Joe Galloway was right in the middle of the Ia Drang battle and witnessed the withering artillery and air power that felled so many thousands. Later, Galloway asked North Vietnam's General Giap what he thought about losing so many men. The answer surprised him.
The Ia Drang veterans were visiting North Vietnamese veterans of the same battle. When Bill Beck drew a diagram of his machine gun position in the battle, the North Vietnamese officer at the table turned white.
After washing off the grime of battle from Ia Drang, Joe Galloway could not believe what he was hearing as General Westmoreland stood on the hood of a jeep and tried to give a rousing speech. Then, in a press conference, when another General would not call a disastrous ambush an ambush, he stood and spoke his mind.
Tired of the dying and killing, reporter Joe Galloway went back to Tokyo to cover Asia for UPI, but he would find himself going back to Vietnam three more times to document the dark descent into chaos.
Back home in the States, reporter Joe Galloway was disturbed by the treatment of returning Vietnam vets and eager to tell his story about the Ia Drang battle. A new job with U.S. News & World Report allowed him to do that and it resulted in a best selling book authored by him and Hal Moore, the American commander at the battle.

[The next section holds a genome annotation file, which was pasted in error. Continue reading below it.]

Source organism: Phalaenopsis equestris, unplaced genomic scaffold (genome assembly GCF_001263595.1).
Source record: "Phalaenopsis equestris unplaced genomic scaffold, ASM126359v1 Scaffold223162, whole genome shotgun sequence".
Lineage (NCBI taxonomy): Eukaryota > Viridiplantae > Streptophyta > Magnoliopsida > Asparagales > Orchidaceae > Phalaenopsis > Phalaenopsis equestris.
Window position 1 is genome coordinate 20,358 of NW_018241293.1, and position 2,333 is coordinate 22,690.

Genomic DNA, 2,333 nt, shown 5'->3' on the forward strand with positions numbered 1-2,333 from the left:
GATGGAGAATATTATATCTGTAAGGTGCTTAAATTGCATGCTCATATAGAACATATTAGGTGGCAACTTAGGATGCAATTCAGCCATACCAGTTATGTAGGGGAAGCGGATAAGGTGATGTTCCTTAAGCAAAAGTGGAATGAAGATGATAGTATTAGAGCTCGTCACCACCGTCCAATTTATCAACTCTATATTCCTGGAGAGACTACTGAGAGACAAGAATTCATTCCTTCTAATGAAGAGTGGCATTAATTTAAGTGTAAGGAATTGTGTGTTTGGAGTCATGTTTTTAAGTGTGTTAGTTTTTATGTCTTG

Joe Galloway's best seller about the Ia Drang battle hit close to home for many veterans, and it inspired many to open up about their experiences. Then it became a big Hollywood film with a pretty good reality/fantasy ratio.
His chance meeting with Norman Schwarzkopf in Vietnam proved to be a lucky break for reporter Joe Galloway when he went to cover Desert Storm. Schwarzkopf was a little higher up in the food chain by then, so Joe was too. Nothing like a letter from a General in your pocket.
Bill Pearson had been to Vietnam twice and returned unscathed, but the Army wasn't done putting him in danger. He was assigned as an aviation consultant to Iran, advising the Shah's air force on it's supply of American aircraft. The day he arrived, martial law was declared and it wasn't long before there were mobs outside trying to burn down the building. The embassy was no help. Escape seemed impossible.